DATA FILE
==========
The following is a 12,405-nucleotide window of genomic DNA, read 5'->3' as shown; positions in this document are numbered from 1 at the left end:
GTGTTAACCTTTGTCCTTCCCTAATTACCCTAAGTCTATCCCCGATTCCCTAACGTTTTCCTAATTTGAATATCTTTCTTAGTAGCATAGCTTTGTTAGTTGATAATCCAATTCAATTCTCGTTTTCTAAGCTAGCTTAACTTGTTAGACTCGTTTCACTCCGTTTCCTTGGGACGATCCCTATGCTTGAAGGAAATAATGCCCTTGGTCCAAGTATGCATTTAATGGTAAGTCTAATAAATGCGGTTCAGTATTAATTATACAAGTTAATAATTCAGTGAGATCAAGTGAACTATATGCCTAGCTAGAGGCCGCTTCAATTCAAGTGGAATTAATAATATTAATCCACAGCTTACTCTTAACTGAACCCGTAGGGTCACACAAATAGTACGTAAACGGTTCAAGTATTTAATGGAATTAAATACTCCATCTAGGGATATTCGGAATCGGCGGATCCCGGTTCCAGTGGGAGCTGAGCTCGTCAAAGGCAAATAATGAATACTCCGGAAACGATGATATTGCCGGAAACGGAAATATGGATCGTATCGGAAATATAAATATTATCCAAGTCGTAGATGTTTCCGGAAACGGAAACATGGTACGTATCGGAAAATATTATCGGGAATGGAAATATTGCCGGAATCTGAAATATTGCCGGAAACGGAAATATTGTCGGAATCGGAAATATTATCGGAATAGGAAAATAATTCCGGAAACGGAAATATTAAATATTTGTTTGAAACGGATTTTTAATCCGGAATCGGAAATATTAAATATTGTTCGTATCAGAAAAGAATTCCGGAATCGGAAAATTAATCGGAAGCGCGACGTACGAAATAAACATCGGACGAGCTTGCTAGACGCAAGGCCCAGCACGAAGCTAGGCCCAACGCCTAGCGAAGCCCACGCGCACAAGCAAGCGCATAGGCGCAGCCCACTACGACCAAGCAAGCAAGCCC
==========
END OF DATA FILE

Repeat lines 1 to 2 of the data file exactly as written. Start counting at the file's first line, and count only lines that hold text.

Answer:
The following is a 12,405-nucleotide window of genomic DNA, read 5'->3' as shown; positions in this document are numbered from 1 at the left end:
GTGTTAACCTTTGTCCTTCCCTAATTACCCTAAGTCTATCCCCGATTCCCTAACGTTTTCCTAATTTGAATATCTTTCTTAGTAGCATAGCTTTGTTAGTTGATAATCCAATTCAATTCTCGTTTTCTAAGCTAGCTTAACTTGTTAGACTCGTTTCACTCCGTTTCCTTGGGACGATCCCTATGCTTGAAGGAAATAATGCCCTTGGTCCAAGTATGCATTTAATGGTAAGTCTAATAAATGCGGTTCAGTATTAATTATACAAGTTAATAATTCAGTGAGATCAAGTGAACTATATGCCTAGCTAGAGGCCGCTTCAATTCAAGTGGAATTAATAATATTAATCCACAGCTTACTCTTAACTGAACCCGTAGGGTCACACAAATAGTACGTAAACGGTTCAAGTATTTAATGGAATTAAATACTCCATCTAGGGATATTCGGAATCGGCGGATCCCGGTTCCAGTGGGAGCTGAGCTCGTCAAAGGCAAATAATGAATACTCCGGAAACGATGATATTGCCGGAAACGGAAATATGGATCGTATCGGAAATATAAATATTATCCAAGTCGTAGATGTTTCCGGAAACGGAAACATGGTACGTATCGGAAAATATTATCGGGAATGGAAATATTGCCGGAATCTGAAATATTGCCGGAAACGGAAATATTGTCGGAATCGGAAATATTATCGGAATAGGAAAATAATTCCGGAAACGGAAATATTAAATATTTGTTTGAAACGGATTTTTAATCCGGAATCGGAAATATTAAATATTGTTCGTATCAGAAAAGAATTCCGGAATCGGAAAATTAATCGGAAGCGCGACGTACGAAATAAACATCGGACGAGCTTGCTAGACGCAAGGCCCAGCACGAAGCTAGGCCCAACGCCTAGCGAAGCCCACGCGCACAAGCAAGCGCATAGGCGCAGCCCACTACGACCAAGCAAGCAAGCCC